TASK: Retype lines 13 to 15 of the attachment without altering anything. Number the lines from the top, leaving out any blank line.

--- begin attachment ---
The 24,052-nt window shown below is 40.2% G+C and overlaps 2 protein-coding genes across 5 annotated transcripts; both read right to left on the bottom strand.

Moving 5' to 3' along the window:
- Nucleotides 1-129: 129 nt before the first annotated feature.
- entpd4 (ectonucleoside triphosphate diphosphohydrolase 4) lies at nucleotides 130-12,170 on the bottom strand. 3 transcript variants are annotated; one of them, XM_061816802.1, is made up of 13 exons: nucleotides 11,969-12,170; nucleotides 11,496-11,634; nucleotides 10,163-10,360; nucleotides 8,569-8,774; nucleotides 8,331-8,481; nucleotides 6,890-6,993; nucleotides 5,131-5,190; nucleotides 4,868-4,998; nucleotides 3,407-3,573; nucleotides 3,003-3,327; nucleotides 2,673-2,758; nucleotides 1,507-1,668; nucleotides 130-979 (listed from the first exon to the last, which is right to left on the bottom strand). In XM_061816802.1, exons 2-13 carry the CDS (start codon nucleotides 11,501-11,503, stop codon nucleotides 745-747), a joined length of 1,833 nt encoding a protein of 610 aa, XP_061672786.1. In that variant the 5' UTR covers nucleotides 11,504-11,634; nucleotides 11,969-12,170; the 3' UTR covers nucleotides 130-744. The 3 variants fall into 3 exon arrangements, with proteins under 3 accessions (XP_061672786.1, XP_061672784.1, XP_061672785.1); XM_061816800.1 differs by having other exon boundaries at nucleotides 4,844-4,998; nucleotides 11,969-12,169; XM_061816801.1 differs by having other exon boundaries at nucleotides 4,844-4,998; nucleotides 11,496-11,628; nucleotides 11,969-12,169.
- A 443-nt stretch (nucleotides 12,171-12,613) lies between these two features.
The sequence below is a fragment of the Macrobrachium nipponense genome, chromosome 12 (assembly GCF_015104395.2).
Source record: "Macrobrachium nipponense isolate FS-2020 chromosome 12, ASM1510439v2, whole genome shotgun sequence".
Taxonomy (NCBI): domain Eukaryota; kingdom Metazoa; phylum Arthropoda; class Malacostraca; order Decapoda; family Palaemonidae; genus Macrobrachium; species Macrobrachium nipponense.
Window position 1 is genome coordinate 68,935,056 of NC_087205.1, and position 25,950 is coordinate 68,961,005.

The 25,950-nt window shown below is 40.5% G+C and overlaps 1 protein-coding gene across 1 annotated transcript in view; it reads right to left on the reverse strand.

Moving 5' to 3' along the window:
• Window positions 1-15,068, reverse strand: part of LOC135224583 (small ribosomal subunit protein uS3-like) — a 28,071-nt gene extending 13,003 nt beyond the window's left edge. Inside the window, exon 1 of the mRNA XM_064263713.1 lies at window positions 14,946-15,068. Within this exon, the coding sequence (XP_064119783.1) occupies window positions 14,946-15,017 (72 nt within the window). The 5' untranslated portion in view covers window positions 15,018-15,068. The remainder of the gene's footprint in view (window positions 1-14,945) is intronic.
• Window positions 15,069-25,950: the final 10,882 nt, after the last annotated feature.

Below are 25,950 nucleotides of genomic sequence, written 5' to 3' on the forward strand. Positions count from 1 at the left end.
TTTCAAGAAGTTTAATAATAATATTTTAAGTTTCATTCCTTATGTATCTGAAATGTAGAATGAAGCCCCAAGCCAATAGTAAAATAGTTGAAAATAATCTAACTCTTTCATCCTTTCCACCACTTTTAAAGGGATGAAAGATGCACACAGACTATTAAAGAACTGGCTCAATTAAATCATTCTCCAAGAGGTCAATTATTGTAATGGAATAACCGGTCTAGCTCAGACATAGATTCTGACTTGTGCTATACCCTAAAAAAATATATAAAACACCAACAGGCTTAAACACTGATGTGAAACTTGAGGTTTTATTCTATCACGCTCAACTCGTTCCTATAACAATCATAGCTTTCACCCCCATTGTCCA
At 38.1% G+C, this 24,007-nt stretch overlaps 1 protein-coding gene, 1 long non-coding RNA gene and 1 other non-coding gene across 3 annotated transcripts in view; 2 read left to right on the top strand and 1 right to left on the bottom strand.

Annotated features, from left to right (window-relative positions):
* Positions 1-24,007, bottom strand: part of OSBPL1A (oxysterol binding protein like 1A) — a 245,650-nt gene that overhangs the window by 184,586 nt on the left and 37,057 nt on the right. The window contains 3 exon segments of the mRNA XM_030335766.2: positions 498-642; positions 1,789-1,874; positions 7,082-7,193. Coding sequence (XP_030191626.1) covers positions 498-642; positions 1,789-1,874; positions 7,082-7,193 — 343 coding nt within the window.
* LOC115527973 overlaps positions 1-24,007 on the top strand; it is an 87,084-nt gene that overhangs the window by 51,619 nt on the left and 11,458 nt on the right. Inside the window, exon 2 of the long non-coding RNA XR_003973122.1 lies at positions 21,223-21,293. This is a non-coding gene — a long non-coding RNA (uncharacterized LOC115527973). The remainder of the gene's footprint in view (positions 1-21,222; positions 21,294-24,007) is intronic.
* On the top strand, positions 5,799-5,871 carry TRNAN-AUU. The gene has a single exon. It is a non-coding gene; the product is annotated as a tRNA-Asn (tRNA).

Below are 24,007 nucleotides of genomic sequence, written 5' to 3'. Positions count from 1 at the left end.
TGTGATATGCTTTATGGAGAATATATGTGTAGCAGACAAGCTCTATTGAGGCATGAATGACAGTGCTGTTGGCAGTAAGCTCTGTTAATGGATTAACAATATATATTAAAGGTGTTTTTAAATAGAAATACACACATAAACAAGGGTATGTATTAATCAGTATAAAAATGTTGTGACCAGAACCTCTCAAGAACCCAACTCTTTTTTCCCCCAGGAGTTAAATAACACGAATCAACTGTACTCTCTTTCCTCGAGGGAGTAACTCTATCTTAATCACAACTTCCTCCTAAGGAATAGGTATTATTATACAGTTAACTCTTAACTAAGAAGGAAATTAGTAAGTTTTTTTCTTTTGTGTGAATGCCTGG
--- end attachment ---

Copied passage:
• Window positions 15,069-25,950: the final 10,882 nt, after the last annotated feature.

Below are 25,950 nucleotides of genomic sequence, written 5' to 3' on the forward strand. Positions count from 1 at the left end.
TTTCAAGAAGTTTAATAATAATATTTTAAGTTTCATTCCTTATGTATCTGAAATGTAGAATGAAGCCCCAAGCCAATAGTAAAATAGTTGAAAATAATCTAACTCTTTCATCCTTTCCACCACTTTTAAAGGGATGAAAGATGCACACAGACTATTAAAGAACTGGCTCAATTAAATCATTCTCCAAGAGGTCAATTATTGTAATGGAATAACCGGTCTAGCTCAGACATAGATTCTGACTTGTGCTATACCCTAAAAAAATATATAAAACACCAACAGGCTTAAACACTGATGTGAAACTTGAGGTTTTATTCTATCACGCTCAACTCGTTCCTATAACAATCATAGCTTTCACCCCCATTGTCCA